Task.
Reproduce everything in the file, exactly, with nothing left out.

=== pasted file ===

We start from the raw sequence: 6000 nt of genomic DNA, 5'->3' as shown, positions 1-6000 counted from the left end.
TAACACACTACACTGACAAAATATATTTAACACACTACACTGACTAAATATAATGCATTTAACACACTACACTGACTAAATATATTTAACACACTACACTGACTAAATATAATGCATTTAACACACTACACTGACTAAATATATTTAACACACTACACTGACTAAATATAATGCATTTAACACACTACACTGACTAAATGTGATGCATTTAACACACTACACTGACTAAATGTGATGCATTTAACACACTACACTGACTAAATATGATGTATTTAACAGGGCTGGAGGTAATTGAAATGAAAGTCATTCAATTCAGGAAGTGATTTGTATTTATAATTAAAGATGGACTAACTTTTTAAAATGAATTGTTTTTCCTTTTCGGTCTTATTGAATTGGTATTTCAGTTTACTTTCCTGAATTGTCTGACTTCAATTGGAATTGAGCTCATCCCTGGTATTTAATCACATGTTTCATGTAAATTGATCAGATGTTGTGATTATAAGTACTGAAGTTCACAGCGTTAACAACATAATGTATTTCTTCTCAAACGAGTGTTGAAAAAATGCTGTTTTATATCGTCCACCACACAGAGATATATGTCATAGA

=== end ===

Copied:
We start from the raw sequence: 6000 nt of genomic DNA, 5'->3' as shown, positions 1-6000 counted from the left end.
TAACACACTACACTGACAAAATATATTTAACACACTACACTGACTAAATATAATGCATTTAACACACTACACTGACTAAATATATTTAACACACTACACTGACTAAATATAATGCATTTAACACACTACACTGACTAAATATATTTAACACACTACACTGACTAAATATAATGCATTTAACACACTACACTGACTAAATGTGATGCATTTAACACACTACACTGACTAAATGTGATGCATTTAACACACTACACTGACTAAATATGATGTATTTAACAGGGCTGGAGGTAATTGAAATGAAAGTCATTCAATTCAGGAAGTGATTTGTATTTATAATTAAAGATGGACTAACTTTTTAAAATGAATTGTTTTTCCTTTTCGGTCTTATTGAATTGGTATTTCAGTTTACTTTCCTGAATTGTCTGACTTCAATTGGAATTGAGCTCATCCCTGGTATTTAATCACATGTTTCATGTAAATTGATCAGATGTTGTGATTATAAGTACTGAAGTTCACAGCGTTAACAACATAATGTATTTCTTCTCAAACGAGTGTTGAAAAAATGCTGTTTTATATCGTCCACCACACAGAGATATATGTCATAGA